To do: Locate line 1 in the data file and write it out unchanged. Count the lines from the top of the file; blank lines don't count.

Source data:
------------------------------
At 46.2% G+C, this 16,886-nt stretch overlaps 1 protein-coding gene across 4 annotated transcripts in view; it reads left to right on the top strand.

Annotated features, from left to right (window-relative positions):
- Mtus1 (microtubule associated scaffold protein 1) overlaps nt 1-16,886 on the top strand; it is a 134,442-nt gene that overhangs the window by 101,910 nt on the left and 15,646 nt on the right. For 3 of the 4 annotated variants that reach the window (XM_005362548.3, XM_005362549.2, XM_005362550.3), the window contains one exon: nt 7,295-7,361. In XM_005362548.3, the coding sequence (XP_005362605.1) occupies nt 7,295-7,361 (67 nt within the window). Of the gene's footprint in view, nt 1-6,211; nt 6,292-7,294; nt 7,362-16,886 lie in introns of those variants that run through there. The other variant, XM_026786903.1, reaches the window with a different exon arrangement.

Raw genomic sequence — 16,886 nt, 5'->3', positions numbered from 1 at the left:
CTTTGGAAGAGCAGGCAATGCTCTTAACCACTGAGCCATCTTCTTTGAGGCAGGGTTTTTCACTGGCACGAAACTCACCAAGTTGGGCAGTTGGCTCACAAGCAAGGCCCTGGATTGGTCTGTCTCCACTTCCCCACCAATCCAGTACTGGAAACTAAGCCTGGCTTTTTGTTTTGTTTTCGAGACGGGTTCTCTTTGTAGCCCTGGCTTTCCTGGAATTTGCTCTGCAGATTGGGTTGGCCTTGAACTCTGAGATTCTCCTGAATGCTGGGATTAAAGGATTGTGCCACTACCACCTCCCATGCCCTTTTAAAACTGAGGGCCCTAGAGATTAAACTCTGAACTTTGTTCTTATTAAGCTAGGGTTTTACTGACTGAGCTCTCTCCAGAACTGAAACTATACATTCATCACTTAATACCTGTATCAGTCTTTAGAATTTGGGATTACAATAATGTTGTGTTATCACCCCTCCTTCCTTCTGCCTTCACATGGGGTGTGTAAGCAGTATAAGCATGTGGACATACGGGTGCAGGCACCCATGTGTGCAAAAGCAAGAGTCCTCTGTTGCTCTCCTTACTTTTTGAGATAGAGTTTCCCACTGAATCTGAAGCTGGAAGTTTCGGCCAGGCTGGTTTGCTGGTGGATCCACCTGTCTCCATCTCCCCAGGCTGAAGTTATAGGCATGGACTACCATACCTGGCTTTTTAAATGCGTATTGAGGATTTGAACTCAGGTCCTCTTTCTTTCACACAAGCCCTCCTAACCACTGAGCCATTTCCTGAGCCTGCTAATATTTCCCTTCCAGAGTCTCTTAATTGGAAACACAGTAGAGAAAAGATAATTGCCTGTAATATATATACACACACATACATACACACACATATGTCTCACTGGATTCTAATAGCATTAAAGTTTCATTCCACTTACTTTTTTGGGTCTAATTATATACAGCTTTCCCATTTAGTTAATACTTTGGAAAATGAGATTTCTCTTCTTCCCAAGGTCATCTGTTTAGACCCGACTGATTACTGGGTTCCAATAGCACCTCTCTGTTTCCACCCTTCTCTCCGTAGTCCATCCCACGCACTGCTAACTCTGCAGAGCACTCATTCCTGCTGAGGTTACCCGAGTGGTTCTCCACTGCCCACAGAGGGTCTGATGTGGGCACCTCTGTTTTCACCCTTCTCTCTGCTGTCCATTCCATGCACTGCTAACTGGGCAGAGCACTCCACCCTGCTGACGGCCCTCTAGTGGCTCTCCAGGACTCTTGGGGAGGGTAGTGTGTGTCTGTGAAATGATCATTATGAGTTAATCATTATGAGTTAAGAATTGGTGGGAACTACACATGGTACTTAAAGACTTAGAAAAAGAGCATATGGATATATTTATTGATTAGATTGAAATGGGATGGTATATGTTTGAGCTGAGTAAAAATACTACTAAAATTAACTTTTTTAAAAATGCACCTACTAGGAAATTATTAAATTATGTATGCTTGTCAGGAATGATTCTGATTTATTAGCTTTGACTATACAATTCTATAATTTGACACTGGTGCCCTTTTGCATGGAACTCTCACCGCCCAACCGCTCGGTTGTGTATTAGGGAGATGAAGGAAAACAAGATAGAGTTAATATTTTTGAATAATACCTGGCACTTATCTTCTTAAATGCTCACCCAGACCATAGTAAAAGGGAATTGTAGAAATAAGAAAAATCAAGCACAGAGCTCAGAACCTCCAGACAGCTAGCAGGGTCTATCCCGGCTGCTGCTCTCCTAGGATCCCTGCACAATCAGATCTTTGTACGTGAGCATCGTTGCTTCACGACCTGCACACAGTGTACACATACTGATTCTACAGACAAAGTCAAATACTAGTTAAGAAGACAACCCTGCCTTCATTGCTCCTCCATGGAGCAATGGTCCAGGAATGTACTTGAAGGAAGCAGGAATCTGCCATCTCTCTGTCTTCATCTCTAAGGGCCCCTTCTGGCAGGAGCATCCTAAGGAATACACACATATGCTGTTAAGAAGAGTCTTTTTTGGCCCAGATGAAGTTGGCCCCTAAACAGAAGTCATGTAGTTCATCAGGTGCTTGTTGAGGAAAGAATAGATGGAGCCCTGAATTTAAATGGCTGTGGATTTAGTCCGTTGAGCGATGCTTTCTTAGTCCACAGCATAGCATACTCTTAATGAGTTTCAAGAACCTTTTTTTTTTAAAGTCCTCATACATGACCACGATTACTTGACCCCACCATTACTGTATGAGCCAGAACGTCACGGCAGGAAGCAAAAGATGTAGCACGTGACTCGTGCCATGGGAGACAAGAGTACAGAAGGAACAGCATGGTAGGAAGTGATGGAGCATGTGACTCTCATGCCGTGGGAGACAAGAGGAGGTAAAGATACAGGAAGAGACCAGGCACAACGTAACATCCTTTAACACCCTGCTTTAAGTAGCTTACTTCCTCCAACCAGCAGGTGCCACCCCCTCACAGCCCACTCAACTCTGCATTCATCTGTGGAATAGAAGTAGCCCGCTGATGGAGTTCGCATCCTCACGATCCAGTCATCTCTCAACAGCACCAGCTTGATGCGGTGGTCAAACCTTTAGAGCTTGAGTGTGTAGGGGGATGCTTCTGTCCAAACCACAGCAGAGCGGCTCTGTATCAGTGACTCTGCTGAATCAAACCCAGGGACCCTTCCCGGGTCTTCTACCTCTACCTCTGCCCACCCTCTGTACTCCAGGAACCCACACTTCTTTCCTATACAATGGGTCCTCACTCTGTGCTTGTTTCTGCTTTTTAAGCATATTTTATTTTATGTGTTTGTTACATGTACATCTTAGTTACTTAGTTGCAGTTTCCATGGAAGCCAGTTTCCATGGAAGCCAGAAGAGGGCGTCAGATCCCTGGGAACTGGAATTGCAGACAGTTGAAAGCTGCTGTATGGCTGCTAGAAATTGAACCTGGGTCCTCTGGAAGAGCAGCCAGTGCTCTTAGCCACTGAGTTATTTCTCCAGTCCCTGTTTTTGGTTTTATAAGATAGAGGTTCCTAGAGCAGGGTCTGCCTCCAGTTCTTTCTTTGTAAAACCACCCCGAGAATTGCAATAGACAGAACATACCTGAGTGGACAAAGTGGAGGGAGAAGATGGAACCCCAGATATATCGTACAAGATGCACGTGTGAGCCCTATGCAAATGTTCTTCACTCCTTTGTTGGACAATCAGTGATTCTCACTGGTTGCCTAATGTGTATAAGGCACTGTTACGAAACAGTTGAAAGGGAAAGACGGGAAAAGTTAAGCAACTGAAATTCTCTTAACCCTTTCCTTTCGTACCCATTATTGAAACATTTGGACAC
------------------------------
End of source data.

At 46.2% G+C, this 16,886-nt stretch overlaps 1 protein-coding gene across 4 annotated transcripts in view; it reads left to right on the top strand.